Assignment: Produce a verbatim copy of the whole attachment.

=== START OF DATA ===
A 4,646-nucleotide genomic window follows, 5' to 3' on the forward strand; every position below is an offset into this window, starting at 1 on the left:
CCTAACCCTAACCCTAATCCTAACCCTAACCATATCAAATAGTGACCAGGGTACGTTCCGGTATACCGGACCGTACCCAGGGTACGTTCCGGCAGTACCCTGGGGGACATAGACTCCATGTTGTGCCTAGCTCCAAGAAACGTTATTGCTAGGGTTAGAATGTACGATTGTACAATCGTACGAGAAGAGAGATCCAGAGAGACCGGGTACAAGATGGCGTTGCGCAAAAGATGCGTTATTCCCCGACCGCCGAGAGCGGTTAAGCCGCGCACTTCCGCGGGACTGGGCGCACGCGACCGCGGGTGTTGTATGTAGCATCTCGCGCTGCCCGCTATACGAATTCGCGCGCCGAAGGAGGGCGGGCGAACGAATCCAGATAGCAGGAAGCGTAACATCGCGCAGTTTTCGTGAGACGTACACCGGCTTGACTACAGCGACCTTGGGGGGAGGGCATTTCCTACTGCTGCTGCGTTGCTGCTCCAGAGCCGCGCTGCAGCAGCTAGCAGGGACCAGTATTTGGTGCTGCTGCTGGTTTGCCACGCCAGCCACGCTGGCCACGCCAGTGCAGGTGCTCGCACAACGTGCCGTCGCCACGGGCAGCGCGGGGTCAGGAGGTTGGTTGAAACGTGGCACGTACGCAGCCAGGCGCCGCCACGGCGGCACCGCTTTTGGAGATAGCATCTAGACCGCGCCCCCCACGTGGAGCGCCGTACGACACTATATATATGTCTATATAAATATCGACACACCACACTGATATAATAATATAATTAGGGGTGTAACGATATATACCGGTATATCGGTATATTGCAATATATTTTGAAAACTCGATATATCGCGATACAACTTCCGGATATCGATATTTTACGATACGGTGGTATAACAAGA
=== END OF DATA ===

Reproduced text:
A 4,646-nucleotide genomic window follows, 5' to 3' on the forward strand; every position below is an offset into this window, starting at 1 on the left:
CCTAACCCTAACCCTAATCCTAACCCTAACCATATCAAATAGTGACCAGGGTACGTTCCGGTATACCGGACCGTACCCAGGGTACGTTCCGGCAGTACCCTGGGGGACATAGACTCCATGTTGTGCCTAGCTCCAAGAAACGTTATTGCTAGGGTTAGAATGTACGATTGTACAATCGTACGAGAAGAGAGATCCAGAGAGACCGGGTACAAGATGGCGTTGCGCAAAAGATGCGTTATTCCCCGACCGCCGAGAGCGGTTAAGCCGCGCACTTCCGCGGGACTGGGCGCACGCGACCGCGGGTGTTGTATGTAGCATCTCGCGCTGCCCGCTATACGAATTCGCGCGCCGAAGGAGGGCGGGCGAACGAATCCAGATAGCAGGAAGCGTAACATCGCGCAGTTTTCGTGAGACGTACACCGGCTTGACTACAGCGACCTTGGGGGGAGGGCATTTCCTACTGCTGCTGCGTTGCTGCTCCAGAGCCGCGCTGCAGCAGCTAGCAGGGACCAGTATTTGGTGCTGCTGCTGGTTTGCCACGCCAGCCACGCTGGCCACGCCAGTGCAGGTGCTCGCACAACGTGCCGTCGCCACGGGCAGCGCGGGGTCAGGAGGTTGGTTGAAACGTGGCACGTACGCAGCCAGGCGCCGCCACGGCGGCACCGCTTTTGGAGATAGCATCTAGACCGCGCCCCCCACGTGGAGCGCCGTACGACACTATATATATGTCTATATAAATATCGACACACCACACTGATATAATAATATAATTAGGGGTGTAACGATATATACCGGTATATCGGTATATTGCAATATATTTTGAAAACTCGATATATCGCGATACAACTTCCGGATATCGATATTTTACGATACGGTGGTATAACAAGA